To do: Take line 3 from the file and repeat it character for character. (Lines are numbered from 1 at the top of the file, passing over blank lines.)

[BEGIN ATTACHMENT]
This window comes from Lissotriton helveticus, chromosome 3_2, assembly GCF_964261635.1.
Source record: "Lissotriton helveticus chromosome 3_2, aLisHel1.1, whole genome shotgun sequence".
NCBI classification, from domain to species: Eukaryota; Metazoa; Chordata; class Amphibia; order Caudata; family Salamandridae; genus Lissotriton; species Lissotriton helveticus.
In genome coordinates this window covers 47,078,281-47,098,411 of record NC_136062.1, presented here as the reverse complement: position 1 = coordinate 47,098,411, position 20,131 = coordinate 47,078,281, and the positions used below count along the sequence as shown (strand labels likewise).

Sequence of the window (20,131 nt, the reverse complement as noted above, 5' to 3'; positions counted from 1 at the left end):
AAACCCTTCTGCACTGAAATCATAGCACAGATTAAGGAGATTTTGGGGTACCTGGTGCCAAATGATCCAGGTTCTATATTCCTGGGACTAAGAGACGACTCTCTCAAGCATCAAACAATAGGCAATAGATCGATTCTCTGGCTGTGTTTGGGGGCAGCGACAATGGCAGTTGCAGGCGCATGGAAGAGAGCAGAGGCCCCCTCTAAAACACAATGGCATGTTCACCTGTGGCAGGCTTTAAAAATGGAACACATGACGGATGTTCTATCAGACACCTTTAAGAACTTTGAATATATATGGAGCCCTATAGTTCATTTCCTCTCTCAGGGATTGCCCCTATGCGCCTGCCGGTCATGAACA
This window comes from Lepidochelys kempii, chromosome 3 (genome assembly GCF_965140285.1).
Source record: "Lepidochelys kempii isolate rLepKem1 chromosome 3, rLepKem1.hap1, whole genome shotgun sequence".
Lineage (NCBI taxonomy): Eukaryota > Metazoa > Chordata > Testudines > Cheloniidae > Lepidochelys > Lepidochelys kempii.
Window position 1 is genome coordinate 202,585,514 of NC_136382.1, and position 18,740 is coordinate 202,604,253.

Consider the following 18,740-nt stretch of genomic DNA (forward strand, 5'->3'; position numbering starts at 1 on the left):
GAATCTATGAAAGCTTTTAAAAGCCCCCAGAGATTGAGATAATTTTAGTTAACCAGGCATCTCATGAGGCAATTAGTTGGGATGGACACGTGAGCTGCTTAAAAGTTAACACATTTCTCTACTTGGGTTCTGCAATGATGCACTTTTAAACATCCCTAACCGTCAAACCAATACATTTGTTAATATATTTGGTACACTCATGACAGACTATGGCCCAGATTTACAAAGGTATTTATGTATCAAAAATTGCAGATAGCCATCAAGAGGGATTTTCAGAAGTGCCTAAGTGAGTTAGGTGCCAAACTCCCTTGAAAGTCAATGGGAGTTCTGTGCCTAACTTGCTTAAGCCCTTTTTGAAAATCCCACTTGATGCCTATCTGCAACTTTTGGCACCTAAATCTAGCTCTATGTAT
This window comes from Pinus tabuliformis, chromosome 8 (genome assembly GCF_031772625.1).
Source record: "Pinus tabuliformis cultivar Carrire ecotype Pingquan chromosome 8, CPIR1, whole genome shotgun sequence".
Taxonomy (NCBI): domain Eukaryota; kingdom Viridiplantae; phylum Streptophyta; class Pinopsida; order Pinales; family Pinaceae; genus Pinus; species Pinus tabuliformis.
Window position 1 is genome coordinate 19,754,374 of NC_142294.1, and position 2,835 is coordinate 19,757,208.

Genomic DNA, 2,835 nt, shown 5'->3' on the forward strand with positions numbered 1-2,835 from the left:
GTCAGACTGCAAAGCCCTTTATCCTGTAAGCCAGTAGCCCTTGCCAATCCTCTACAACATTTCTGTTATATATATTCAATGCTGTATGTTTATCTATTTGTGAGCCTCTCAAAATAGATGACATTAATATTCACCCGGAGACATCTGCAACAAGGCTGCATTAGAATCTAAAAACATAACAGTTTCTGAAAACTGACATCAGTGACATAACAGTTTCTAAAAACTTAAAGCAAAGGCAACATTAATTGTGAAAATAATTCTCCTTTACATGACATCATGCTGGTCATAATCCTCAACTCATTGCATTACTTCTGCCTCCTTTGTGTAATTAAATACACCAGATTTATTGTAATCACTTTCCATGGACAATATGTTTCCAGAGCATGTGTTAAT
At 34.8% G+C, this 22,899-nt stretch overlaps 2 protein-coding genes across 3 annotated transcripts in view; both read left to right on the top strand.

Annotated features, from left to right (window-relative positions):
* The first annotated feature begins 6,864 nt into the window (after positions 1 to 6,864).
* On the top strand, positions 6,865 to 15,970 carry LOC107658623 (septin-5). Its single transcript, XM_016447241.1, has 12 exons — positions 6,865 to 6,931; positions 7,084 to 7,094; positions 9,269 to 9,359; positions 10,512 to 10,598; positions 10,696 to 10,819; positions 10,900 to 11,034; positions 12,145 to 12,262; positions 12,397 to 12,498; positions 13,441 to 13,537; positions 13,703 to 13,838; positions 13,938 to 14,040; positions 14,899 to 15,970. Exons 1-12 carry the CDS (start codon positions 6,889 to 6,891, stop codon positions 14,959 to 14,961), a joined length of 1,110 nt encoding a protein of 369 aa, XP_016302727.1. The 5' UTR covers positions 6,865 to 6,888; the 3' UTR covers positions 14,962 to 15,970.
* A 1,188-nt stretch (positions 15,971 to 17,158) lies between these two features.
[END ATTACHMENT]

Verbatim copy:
NCBI classification, from domain to species: Eukaryota; Metazoa; Chordata; class Amphibia; order Caudata; family Salamandridae; genus Lissotriton; species Lissotriton helveticus.